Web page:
I grew up in an era that had some unique challenges. While it was America, the land of both freedom and plenty, my coming of age was in the turbulent late 1960s and early 1970s. There was unrest about the Vietnam War. There were social movements for minority rights and feminism. The ecology movement got its start then. We also had something called the Generation Gap. We were the first TV generation. We were part of the post World War II baby boom that for sure had a silver spoon in our mouths. We took a lot of the 1950s and early 60s rhetoric seriously. We felt part of a modern age where anything was possible. Those ideals, optimism, and “wanting it now” had us focusing on things that were not aligned with the values and wants of our parents generation in those days. I even wrote about this back in November, 2008 in a post called Was it the Weirdest Times?
There are always generational issues. “Kids these days don’t know how easy they have it,” has probably been uttered by people my age for ages. The same goes for the younger saying, “OK here we go again, another sermon on how easy we have it these days.”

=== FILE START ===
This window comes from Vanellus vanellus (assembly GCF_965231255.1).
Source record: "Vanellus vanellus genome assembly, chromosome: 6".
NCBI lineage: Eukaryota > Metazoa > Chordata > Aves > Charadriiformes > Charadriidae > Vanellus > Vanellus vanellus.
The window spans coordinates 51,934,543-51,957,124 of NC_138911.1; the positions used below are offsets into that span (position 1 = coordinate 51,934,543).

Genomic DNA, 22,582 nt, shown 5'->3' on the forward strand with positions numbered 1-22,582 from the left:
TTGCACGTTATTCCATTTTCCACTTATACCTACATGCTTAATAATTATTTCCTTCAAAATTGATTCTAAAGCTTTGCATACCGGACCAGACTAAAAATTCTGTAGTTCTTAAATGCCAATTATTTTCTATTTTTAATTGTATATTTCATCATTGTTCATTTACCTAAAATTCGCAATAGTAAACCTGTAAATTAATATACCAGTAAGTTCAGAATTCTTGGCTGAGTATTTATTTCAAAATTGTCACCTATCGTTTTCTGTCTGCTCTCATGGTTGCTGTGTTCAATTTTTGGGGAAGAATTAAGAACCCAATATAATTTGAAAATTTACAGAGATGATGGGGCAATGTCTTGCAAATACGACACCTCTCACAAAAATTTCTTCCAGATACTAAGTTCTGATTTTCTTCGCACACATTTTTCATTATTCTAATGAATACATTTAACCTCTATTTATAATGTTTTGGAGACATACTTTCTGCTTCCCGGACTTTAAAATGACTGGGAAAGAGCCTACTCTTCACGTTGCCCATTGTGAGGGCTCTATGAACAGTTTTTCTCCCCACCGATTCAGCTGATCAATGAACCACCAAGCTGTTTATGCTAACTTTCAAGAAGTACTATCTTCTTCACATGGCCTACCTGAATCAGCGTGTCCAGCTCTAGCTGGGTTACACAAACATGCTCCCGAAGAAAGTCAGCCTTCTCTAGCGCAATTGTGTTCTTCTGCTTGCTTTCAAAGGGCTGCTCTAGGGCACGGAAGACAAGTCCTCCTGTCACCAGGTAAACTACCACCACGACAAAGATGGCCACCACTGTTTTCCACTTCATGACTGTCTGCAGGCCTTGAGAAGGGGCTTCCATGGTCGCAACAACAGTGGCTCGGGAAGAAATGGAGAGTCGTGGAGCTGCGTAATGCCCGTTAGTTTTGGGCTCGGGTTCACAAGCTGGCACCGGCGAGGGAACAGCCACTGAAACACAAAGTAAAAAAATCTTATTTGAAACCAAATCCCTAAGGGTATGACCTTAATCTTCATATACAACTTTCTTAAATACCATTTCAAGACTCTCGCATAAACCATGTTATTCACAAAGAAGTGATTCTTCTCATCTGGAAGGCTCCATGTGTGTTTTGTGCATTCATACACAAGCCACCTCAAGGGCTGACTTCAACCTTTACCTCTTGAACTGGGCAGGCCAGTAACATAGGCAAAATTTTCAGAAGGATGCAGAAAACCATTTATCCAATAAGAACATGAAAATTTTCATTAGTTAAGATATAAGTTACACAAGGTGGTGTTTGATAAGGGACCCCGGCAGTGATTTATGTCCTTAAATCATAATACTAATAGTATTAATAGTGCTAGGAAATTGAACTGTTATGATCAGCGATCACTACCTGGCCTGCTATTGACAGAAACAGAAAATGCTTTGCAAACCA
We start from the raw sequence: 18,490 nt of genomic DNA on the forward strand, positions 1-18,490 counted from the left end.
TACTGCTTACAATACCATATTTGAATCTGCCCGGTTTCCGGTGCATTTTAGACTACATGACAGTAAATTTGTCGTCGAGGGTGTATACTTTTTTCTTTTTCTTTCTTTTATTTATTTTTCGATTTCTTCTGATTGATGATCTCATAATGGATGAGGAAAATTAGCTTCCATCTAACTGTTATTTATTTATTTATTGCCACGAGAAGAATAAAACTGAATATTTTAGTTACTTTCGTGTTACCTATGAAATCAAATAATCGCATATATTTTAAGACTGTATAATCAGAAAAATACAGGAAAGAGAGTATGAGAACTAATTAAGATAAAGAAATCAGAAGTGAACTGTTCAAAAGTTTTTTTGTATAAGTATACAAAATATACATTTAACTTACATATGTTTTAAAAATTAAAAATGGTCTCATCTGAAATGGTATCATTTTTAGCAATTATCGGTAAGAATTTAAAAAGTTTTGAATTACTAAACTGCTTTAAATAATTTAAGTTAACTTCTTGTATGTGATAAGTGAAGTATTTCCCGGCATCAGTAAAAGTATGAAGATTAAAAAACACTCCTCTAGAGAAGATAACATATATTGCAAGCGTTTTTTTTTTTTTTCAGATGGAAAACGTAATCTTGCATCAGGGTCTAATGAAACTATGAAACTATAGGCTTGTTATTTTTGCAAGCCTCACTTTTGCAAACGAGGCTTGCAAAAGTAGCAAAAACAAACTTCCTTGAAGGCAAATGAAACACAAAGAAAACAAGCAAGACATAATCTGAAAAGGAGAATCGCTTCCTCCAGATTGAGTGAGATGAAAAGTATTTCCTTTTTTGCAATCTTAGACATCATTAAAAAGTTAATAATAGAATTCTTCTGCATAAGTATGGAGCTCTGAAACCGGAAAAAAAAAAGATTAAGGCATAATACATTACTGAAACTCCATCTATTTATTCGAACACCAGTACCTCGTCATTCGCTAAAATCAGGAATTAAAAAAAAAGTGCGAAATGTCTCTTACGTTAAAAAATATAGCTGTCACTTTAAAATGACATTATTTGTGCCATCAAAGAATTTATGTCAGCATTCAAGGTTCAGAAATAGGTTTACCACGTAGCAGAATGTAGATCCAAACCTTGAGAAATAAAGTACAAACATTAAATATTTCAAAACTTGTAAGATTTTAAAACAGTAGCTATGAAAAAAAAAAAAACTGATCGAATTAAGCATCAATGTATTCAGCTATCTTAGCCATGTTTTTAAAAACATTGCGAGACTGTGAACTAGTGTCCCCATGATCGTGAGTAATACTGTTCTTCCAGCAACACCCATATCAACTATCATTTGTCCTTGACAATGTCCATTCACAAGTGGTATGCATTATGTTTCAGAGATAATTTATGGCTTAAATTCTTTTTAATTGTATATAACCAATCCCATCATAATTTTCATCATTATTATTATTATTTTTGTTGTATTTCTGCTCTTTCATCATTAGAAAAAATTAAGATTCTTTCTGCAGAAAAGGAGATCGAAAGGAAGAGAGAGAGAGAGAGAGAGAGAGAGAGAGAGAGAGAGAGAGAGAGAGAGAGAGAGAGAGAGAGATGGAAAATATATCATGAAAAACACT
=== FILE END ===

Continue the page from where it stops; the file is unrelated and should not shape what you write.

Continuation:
I just heard and read news stories this week about things young people are doing that caught my by surprise. It is nothing about work ethic. It is not about expectations or even a new generation gap. I was just surprised by the reports because I was unaware of the trends. They are as follows:
- Per the New York Times, millennials are not necessarily owning TVs and not subscribing to cable television at the levels of older generations
- A recent story on NPR, explored why millennials are ignoring voicemail.
OK then. What is happening? Let’s start with TV. I thought TV was an American icon. I already admitted that Iam part of the first generation raised with television. There was never a thought that it would go away, and it is not going away now. It is simply becoming more personal, viewed on pad and computers more so that on “TV sets” by the millennial generation. Cable is expensive and TVs take up valuable space in dorms and first apartments. So, millennials are moving toward on-demand services like netflix and watching these on-demand shows on their pads. From an economic standpoint, the cable providers are pricing themselves out of the marketplace.
The also think that voicemail is passé. They would clearly rather text than be bothered with all the extra keystrokes and time lags required to retrieve a voice mail. With all of the social media available these days, there is only so much any person can attend too. Voicemail clearly does not make the top 3 or 5 mode of social media or social interaction for most young folks. While this may be the case, that may change when they enter the job market and deal with older colleagues who still use and value voice mails.
There is a certain practicality to young people. As they will define future it makes all the sense to pay attention to where they are trending.
Have a comment on all this? Text me as the kid in me is done with voicemail!